Kalina Hristova, a professor of materials science and engineering, focuses on the structure and assembly of biological membranes. Her lab studies the thermodynamic and structural principles that underlie membrane protein folding and signal transduction across these membranes.
Hristova approaches basic problems of biological relevance with the tools and mindset of an engineer. The primary focus of her work is the family of receptor tyrosine kinases (RTKs). These receptors are often dysregulated in cancer, but basic knowledge about their function is lacking, in part because there have been no adequate quantitative methods to study the interactions that regulate their function. Hristova has dedicated her career to solving this difficult problem and filling the gaps in our knowledge. She has pioneered novel quantitative methodologies and has used these methods to gain a better understanding of RTK activation in several human RTK families. Her powerful quantitative approach to the study of RTKs has placed her in a position to broadly define the fundamental principles of RTK function by developing a new physical framework for understanding their function. She has also contributed to the understanding of the mechanism of action of membrane-active peptides, which can be used in drug delivery applications.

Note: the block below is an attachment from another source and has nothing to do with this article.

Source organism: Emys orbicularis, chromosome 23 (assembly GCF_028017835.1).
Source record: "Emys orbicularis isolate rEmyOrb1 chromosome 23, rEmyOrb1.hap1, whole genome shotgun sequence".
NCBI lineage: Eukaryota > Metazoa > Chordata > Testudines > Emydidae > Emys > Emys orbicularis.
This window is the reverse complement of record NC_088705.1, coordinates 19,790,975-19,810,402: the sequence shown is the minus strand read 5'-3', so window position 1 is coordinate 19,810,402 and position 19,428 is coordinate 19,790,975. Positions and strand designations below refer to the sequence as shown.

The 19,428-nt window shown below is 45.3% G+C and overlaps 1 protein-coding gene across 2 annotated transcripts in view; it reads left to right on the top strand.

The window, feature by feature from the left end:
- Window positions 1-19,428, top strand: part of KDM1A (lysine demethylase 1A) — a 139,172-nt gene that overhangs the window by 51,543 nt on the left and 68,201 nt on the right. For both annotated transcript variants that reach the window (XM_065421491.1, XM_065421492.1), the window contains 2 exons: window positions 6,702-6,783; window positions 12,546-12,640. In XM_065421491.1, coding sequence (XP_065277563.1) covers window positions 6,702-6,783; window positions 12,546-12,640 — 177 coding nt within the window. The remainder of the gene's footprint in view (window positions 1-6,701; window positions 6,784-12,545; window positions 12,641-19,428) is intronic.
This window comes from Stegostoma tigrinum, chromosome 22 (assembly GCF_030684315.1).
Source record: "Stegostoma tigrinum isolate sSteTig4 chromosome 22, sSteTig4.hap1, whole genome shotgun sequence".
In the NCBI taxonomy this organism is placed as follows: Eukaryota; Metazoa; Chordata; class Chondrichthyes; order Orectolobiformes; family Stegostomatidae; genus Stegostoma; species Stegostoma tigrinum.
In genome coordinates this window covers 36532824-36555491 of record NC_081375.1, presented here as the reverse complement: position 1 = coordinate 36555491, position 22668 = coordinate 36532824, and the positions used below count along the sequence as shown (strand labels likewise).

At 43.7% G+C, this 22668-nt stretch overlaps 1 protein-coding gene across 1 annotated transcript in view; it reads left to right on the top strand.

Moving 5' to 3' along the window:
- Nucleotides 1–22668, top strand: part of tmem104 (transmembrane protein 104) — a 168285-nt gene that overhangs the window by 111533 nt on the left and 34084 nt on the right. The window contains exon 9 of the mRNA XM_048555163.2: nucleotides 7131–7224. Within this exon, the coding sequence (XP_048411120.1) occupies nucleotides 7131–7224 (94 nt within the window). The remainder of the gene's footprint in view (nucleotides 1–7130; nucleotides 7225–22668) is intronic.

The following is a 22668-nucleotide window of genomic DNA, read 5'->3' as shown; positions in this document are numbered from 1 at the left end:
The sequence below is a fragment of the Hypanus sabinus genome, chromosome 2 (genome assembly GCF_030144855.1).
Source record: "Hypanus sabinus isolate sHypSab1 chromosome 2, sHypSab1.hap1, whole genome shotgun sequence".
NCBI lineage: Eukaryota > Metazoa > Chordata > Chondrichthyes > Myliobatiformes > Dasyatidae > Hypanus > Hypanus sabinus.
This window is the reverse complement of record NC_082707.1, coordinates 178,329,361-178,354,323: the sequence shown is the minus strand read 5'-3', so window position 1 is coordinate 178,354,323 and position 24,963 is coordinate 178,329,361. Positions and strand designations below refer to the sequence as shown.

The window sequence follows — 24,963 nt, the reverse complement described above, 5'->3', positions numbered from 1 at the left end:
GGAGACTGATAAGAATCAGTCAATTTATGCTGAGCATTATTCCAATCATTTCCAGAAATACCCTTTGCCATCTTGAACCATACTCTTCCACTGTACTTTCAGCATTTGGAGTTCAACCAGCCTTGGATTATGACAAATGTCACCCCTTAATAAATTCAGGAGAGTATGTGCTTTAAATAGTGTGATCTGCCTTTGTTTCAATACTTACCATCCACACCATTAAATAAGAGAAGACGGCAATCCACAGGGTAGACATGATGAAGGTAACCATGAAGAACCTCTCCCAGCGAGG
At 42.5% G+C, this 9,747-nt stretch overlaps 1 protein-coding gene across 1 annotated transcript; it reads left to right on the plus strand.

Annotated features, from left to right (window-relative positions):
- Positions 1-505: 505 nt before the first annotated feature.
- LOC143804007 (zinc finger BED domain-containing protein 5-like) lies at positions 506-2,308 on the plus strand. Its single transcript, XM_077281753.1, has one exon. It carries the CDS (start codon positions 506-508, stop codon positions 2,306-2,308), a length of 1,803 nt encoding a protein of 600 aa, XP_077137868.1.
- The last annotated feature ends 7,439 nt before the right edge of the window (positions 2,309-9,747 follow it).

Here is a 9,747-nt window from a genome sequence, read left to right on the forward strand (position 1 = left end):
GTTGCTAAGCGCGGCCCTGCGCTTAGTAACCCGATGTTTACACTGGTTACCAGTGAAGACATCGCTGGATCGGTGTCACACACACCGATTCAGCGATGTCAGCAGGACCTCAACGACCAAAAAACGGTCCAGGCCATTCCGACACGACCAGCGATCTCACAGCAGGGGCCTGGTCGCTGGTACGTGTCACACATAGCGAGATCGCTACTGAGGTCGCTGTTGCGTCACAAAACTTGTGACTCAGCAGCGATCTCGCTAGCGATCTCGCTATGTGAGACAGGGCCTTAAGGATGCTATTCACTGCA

Her current research projects focus on the mechanism of ligand functional selectivity of membrane receptors, on the role of the membrane protein interactome in regulating biological function, on the molecular mechanism of RTK-associated pathogenesis, on pH-sensitive peptides for endosomal release applications, and on peptides which can permeate cellular barriers.
Hristova is a member of the Biophysical Society and the American Chemical Society. A recipient of the Biophysical Society’s Dayhoff award, she is a fellow of the American Physical Society and the American Institute for Medical and Biological Engineering. Hristova also is an editorial board member for BBA Biomembranes and The Biophysical Journal.
Hristova received her BS and MS degrees in physics from the University of Sofia in Bulgaria in 1987 and 1988, respectively. She earned a PhD in mechanical engineering and materials science from Duke University in1994. Hristova worked as a post-doctoral associate and research scientist at the University of California, Irvine, prior to joining the Johns Hopkins faculty in 2001.